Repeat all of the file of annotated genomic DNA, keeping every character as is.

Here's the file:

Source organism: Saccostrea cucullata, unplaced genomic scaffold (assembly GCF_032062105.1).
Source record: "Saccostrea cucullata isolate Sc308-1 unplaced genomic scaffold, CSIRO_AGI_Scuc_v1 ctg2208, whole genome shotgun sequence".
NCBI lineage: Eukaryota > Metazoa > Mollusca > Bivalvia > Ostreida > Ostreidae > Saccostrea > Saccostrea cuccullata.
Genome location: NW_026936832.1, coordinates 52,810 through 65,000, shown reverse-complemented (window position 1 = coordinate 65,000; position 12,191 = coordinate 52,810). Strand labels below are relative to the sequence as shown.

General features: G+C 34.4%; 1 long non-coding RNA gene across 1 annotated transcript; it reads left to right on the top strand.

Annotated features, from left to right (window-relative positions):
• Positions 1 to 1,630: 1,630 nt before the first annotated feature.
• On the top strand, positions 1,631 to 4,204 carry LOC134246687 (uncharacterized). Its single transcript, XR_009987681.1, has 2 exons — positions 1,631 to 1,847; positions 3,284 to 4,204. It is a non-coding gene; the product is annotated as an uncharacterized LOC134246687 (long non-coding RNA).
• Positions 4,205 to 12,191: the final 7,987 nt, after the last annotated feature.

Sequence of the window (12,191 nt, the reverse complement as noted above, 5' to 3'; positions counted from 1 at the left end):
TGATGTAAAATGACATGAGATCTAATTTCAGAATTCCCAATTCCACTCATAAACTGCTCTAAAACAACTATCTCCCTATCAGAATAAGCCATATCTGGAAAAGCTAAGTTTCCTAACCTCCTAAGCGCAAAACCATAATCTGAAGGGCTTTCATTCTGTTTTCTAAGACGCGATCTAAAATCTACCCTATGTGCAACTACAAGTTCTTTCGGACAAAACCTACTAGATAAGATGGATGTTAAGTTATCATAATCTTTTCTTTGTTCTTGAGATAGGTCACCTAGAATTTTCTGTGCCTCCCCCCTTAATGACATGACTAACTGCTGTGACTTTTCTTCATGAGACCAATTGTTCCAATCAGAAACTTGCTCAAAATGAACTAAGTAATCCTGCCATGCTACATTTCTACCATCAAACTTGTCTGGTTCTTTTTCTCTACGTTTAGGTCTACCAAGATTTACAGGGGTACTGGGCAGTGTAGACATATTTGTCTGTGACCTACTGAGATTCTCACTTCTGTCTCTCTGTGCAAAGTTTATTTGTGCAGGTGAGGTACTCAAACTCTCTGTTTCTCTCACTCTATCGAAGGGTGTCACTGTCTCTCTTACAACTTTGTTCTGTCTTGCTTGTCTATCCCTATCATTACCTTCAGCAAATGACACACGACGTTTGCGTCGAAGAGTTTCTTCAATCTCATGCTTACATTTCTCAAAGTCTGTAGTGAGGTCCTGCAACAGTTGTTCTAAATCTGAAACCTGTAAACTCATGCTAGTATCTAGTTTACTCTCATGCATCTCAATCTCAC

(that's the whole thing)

Source organism: Saccostrea cucullata, unplaced genomic scaffold (assembly GCF_032062105.1).
Source record: "Saccostrea cucullata isolate Sc308-1 unplaced genomic scaffold, CSIRO_AGI_Scuc_v1 ctg2208, whole genome shotgun sequence".
NCBI lineage: Eukaryota > Metazoa > Mollusca > Bivalvia > Ostreida > Ostreidae > Saccostrea > Saccostrea cuccullata.
Genome location: NW_026936832.1, coordinates 52,810 through 65,000, shown reverse-complemented (window position 1 = coordinate 65,000; position 12,191 = coordinate 52,810). Strand labels below are relative to the sequence as shown.

General features: G+C 34.4%; 1 long non-coding RNA gene across 1 annotated transcript; it reads left to right on the top strand.

Annotated features, from left to right (window-relative positions):
• Positions 1 to 1,630: 1,630 nt before the first annotated feature.
• On the top strand, positions 1,631 to 4,204 carry LOC134246687 (uncharacterized). Its single transcript, XR_009987681.1, has 2 exons — positions 1,631 to 1,847; positions 3,284 to 4,204. It is a non-coding gene; the product is annotated as an uncharacterized LOC134246687 (long non-coding RNA).
• Positions 4,205 to 12,191: the final 7,987 nt, after the last annotated feature.

Sequence of the window (12,191 nt, the reverse complement as noted above, 5' to 3'; positions counted from 1 at the left end):
TGATGTAAAATGACATGAGATCTAATTTCAGAATTCCCAATTCCACTCATAAACTGCTCTAAAACAACTATCTCCCTATCAGAATAAGCCATATCTGGAAAAGCTAAGTTTCCTAACCTCCTAAGCGCAAAACCATAATCTGAAGGGCTTTCATTCTGTTTTCTAAGACGCGATCTAAAATCTACCCTATGTGCAACTACAAGTTCTTTCGGACAAAACCTACTAGATAAGATGGATGTTAAGTTATCATAATCTTTTCTTTGTTCTTGAGATAGGTCACCTAGAATTTTCTGTGCCTCCCCCCTTAATGACATGACTAACTGCTGTGACTTTTCTTCATGAGACCAATTGTTCCAATCAGAAACTTGCTCAAAATGAACTAAGTAATCCTGCCATGCTACATTTCTACCATCAAACTTGTCTGGTTCTTTTTCTCTACGTTTAGGTCTACCAAGATTTACAGGGGTACTGGGCAGTGTAGACATATTTGTCTGTGACCTACTGAGATTCTCACTTCTGTCTCTCTGTGCAAAGTTTATTTGTGCAGGTGAGGTACTCAAACTCTCTGTTTCTCTCACTCTATCGAAGGGTGTCACTGTCTCTCTTACAACTTTGTTCTGTCTTGCTTGTCTATCCCTATCATTACCTTCAGCAAATGACACACGACGTTTGCGTCGAAGAGTTTCTTCAATCTCATGCTTACATTTCTCAAAGTCTGTAGTGAGGTCCTGCAACAGTTGTTCTAAATCTGAAACCTGTAAACTCATGCTAGTATCTAGTTTACTCTCATGCATCTCAATCTCAC